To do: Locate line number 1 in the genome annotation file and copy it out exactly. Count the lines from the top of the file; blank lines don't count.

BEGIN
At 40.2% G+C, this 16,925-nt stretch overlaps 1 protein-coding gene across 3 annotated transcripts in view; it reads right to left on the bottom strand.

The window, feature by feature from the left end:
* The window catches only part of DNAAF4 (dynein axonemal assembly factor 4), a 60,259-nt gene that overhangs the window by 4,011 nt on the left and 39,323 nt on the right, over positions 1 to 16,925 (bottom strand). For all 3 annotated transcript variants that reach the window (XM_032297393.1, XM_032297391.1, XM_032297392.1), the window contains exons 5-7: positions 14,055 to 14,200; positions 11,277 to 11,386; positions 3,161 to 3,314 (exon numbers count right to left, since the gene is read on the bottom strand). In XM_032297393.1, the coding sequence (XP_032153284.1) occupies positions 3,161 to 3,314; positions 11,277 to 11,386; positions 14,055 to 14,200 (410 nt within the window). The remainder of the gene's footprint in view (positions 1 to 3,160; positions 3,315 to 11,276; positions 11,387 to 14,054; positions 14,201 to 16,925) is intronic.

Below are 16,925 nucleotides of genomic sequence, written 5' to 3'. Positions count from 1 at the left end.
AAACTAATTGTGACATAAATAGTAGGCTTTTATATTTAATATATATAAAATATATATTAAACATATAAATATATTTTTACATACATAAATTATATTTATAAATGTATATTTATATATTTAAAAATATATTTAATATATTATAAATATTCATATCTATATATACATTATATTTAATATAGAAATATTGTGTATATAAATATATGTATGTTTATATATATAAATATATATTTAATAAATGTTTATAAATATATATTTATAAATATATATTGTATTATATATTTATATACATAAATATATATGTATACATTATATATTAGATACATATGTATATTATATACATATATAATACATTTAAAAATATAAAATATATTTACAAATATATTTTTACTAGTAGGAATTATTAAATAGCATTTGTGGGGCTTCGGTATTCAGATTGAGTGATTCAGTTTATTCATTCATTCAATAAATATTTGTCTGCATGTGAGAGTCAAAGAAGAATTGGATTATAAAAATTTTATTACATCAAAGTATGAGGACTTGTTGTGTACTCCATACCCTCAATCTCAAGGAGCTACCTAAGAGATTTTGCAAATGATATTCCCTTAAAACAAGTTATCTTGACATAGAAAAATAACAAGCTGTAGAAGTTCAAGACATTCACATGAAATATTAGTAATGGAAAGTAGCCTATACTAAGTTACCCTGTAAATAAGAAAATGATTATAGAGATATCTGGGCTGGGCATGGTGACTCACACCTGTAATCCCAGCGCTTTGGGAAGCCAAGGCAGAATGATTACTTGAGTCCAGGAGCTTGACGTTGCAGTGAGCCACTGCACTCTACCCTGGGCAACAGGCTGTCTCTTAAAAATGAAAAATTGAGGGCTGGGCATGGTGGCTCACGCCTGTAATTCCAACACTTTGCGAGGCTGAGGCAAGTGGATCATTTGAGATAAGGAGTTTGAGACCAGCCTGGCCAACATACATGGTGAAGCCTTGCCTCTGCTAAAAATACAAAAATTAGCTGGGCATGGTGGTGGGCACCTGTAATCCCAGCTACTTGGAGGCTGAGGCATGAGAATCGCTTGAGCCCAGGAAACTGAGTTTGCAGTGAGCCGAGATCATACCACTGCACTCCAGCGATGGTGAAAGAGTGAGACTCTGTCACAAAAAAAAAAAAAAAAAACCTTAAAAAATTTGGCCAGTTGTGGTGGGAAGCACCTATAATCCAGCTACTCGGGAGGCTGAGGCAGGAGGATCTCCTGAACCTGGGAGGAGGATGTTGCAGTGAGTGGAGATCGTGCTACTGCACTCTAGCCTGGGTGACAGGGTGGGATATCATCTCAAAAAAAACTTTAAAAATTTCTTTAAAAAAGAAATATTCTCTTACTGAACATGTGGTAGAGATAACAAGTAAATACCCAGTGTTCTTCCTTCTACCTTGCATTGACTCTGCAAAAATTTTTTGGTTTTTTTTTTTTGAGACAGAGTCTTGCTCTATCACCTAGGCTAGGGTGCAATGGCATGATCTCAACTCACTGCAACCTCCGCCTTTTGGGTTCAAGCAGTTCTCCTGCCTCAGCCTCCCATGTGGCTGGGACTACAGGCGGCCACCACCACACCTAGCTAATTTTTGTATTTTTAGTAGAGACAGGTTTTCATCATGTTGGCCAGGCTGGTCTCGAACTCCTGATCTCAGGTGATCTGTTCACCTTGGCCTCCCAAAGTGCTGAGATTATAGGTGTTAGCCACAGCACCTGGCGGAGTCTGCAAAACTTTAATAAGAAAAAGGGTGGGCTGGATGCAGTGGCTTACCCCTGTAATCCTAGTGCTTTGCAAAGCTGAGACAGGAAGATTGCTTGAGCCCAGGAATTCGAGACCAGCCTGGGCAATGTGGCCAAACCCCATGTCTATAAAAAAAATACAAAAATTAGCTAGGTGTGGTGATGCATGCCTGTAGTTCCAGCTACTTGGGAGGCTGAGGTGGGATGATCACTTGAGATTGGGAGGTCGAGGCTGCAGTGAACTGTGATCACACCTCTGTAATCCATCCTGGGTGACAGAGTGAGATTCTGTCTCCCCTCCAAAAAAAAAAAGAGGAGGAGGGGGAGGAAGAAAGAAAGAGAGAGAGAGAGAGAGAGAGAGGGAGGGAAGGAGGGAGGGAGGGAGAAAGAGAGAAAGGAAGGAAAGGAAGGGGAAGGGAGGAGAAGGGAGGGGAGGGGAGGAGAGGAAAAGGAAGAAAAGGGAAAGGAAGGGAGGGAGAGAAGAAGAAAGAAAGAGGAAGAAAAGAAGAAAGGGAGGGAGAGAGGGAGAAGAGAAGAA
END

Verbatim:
At 40.2% G+C, this 16,925-nt stretch overlaps 1 protein-coding gene across 3 annotated transcripts in view; it reads right to left on the bottom strand.